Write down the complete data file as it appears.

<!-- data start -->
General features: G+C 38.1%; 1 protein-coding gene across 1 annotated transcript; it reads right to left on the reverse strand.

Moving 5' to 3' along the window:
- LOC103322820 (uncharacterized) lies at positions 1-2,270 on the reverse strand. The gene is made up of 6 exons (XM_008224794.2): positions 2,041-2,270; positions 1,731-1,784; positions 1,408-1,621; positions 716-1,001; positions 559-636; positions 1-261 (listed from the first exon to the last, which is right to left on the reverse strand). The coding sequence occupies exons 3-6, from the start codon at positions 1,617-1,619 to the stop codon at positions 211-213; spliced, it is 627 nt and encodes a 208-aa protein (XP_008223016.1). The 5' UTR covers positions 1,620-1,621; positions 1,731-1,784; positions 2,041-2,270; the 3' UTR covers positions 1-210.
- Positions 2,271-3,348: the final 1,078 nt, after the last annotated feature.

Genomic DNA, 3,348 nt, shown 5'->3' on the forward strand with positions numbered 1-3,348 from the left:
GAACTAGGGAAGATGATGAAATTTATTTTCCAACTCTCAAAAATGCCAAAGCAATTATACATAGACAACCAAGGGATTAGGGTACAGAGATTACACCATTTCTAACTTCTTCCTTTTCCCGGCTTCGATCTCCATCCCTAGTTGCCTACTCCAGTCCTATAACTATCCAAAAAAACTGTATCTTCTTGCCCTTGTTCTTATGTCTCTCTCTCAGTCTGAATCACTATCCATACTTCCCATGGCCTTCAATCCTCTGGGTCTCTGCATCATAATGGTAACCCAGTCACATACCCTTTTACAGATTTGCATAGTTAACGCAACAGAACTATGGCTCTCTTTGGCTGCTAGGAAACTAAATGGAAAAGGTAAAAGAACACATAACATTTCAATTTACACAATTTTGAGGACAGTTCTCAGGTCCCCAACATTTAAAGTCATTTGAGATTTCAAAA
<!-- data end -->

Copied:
General features: G+C 38.1%; 1 protein-coding gene across 1 annotated transcript; it reads right to left on the reverse strand.

Moving 5' to 3' along the window:
- LOC103322820 (uncharacterized) lies at positions 1-2,270 on the reverse strand. The gene is made up of 6 exons (XM_008224794.2): positions 2,041-2,270; positions 1,731-1,784; positions 1,408-1,621; positions 716-1,001; positions 559-636; positions 1-261 (listed from the first exon to the last, which is right to left on the reverse strand). The coding sequence occupies exons 3-6, from the start codon at positions 1,617-1,619 to the stop codon at positions 211-213; spliced, it is 627 nt and encodes a 208-aa protein (XP_008223016.1). The 5' UTR covers positions 1,620-1,621; positions 1,731-1,784; positions 2,041-2,270; the 3' UTR covers positions 1-210.
- Positions 2,271-3,348: the final 1,078 nt, after the last annotated feature.

Genomic DNA, 3,348 nt, shown 5'->3' on the forward strand with positions numbered 1-3,348 from the left:
GAACTAGGGAAGATGATGAAATTTATTTTCCAACTCTCAAAAATGCCAAAGCAATTATACATAGACAACCAAGGGATTAGGGTACAGAGATTACACCATTTCTAACTTCTTCCTTTTCCCGGCTTCGATCTCCATCCCTAGTTGCCTACTCCAGTCCTATAACTATCCAAAAAAACTGTATCTTCTTGCCCTTGTTCTTATGTCTCTCTCTCAGTCTGAATCACTATCCATACTTCCCATGGCCTTCAATCCTCTGGGTCTCTGCATCATAATGGTAACCCAGTCACATACCCTTTTACAGATTTGCATAGTTAACGCAACAGAACTATGGCTCTCTTTGGCTGCTAGGAAACTAAATGGAAAAGGTAAAAGAACACATAACATTTCAATTTACACAATTTTGAGGACAGTTCTCAGGTCCCCAACATTTAAAGTCATTTGAGATTTCAAAA